The vision faded; the fierce heat of the tropic afternoon eddied round him. Stung to a strange acuteness, he began to distinguish its separate scents as they slowly defined themselves and wavered away into nothingness. One of them was in some remote way familiar, and wistfully pleading to an unknown power, he sought to re-invoke it. The rustle of the poplar trees sounded in his ears, a soft wind blew her hair across his face. Thelassine was standing before him in a flower-patterned dress, and he caught a swift glimpse of her firm white feet beneath it. The butterfly on the palm of his hand hovered over the blossoms of her robe, seeking the most perfect of them all.
A noise in the room stirred him gradually to consciousness; his heart was beating over wildly, and there was a mysterious pain in his hand. Looking up, he saw that Aung Zan was gazing at him curiously. He had wakened the Thakin very gently, he explained, for when we slept our soul came out of the body as a butterfly, and if we were rudely disturbed, the thread that bound it to us would snap and we should die. Antony smiled up at him. He looked charming in his new silk dress. In the bazaar this morning he had seen him talking vivaciously with two pretty girls. One of them especially had a bright sparkle in her eyes, Antony had noticed as he passed. What was the young devil suggesting? Thakin, let us imagine that a maiden has fallen in love with you, and confessed it to a friend. She is very pretty, Thakin. Look, she sends you cheroots she has rolled, Aung Zan continued, producing a little lacquer box. Yes, she was the one with the green dress. Her name is Ma Hla. To-morrow we shall go to the bazaar to buy her a present.
Everything happened no doubt exactly as Aung Zan had arranged, and a few clays later they set off together to a rendezvous with the two girls at a little pagoda, which stood at a small height above the village. When they had proceeded a short distance they met a Chinaman whom they stopped and engaged in conversation. Antony watched him as he held out his arm towards the mountains, indicating that his journey lay beyond them, and he remembered that a vision such as this he had seen once before in his life. This man had lived for twenty years in Mandalay, where he had made a tiny fortune; he was now returning to his native town in the north of China. The journey would take many months, but arrangements for money had been made with merchants in the towns through which he would pass. There was a maiden, the daughter of a friend of his youth; he had never seen her, but she was as beautiful as a lotus blossom, and she was going to be his bride.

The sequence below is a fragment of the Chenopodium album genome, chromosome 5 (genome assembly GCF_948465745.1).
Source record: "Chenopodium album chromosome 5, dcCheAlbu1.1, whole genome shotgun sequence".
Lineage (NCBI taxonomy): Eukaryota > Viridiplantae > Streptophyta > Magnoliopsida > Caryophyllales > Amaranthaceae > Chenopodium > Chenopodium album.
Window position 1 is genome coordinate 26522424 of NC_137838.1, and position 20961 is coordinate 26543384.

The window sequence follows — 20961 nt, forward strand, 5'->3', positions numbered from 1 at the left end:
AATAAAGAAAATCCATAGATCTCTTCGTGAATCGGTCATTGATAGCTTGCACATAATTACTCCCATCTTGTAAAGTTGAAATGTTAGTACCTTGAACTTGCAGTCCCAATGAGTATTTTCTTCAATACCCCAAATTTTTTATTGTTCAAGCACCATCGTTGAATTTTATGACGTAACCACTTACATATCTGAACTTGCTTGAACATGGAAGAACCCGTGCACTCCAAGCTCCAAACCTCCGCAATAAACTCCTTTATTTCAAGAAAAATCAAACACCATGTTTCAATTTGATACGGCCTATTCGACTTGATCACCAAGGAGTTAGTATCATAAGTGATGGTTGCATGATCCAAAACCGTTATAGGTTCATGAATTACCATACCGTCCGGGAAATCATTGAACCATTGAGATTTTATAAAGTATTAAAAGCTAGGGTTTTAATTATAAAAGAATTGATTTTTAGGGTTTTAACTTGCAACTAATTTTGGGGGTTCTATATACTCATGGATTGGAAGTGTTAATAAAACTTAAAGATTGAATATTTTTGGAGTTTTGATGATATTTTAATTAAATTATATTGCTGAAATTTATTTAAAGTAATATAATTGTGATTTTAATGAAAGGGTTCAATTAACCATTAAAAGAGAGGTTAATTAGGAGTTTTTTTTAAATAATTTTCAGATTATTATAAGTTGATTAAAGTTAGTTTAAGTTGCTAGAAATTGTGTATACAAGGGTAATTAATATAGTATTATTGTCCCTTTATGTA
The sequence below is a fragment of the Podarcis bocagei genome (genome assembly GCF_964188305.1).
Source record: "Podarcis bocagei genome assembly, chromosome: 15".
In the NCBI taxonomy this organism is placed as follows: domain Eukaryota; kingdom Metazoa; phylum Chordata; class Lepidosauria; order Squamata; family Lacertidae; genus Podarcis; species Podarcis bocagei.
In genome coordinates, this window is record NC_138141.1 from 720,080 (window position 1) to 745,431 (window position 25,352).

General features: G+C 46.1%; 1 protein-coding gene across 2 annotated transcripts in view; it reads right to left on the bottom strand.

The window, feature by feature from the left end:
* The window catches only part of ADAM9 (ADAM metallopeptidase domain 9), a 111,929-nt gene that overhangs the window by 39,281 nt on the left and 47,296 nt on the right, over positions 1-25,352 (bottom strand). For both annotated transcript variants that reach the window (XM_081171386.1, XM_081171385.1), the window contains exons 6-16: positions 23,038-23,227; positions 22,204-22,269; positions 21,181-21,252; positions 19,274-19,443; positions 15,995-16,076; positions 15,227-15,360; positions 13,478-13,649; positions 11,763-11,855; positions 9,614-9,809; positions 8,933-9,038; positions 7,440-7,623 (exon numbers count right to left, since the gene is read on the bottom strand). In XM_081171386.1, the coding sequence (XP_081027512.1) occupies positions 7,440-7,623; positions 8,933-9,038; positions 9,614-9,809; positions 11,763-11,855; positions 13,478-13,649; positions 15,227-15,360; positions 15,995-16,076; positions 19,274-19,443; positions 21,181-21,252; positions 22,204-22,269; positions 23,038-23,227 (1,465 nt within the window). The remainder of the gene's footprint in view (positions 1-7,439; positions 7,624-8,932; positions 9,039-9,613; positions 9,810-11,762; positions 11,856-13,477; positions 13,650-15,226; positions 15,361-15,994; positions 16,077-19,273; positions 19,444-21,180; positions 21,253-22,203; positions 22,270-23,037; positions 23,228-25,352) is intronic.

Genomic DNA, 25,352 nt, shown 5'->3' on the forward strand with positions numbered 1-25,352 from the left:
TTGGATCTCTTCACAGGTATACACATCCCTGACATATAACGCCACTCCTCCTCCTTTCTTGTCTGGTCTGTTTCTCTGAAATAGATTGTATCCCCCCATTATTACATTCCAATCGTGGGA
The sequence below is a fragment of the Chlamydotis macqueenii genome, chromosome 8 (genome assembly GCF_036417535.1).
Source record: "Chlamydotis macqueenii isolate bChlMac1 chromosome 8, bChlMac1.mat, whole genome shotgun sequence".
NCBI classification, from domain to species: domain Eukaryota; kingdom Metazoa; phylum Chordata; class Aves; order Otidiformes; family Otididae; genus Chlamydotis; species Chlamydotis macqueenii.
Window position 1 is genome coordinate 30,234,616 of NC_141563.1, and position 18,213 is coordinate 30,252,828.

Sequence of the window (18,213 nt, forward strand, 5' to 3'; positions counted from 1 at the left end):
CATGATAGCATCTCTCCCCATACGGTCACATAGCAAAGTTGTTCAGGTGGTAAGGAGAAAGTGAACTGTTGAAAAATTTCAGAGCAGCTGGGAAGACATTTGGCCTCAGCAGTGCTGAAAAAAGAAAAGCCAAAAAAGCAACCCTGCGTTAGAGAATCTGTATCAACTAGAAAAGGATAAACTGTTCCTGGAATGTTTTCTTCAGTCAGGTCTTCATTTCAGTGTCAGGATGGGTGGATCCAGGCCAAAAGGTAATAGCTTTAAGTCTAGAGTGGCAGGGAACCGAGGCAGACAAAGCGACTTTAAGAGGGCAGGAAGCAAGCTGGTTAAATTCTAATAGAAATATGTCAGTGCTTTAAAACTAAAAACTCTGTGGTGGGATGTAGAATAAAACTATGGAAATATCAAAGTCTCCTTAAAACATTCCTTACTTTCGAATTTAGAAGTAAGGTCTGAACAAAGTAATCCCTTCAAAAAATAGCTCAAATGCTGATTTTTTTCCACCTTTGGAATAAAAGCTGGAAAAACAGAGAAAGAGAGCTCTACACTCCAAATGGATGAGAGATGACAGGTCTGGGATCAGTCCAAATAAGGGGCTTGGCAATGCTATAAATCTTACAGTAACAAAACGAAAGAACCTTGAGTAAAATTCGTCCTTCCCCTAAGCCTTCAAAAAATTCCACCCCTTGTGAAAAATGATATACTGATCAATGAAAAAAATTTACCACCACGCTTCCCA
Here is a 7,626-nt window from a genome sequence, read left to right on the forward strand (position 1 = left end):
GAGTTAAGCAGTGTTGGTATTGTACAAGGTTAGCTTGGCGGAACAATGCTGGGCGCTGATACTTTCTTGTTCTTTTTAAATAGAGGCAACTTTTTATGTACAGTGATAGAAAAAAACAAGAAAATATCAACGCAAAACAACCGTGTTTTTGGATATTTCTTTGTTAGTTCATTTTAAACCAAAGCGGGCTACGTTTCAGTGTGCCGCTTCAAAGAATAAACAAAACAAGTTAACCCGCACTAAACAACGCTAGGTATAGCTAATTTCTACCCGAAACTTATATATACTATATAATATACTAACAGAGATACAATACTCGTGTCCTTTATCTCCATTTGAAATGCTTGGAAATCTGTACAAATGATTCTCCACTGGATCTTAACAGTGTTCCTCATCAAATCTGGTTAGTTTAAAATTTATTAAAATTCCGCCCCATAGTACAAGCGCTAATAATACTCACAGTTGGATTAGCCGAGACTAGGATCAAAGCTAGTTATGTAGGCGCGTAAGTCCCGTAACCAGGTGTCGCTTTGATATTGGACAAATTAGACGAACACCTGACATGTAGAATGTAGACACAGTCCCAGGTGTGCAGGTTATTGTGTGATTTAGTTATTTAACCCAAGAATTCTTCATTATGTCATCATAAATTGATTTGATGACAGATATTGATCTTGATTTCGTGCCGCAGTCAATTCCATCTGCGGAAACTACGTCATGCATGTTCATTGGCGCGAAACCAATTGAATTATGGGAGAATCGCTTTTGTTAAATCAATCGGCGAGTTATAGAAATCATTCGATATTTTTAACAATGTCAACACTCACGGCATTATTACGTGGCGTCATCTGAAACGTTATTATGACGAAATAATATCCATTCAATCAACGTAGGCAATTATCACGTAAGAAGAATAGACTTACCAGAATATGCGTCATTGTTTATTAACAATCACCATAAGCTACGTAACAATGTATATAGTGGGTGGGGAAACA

They found the girls at the trysting-place and they listened with laugh page 7 ter and blushes to Aung Zan's voluble account of this recent encounter. They walked on together, and presently at a bend of the path they came to a tall tree which was a mass of yellow blossom. The padauk tree, when it flowers the third time, then come the rains, Aung Zan said with a smile, As he proceeded onwards with his companion, Antony looked down at the little figure by his side. How exquisite she was; the flower in her carefully coiled hair—the blossom of the Chinese language they called it—the green silken dress shot with gold, the soft white fluttering linen jacket, the slim fluent fingers that held the yellow umbrella!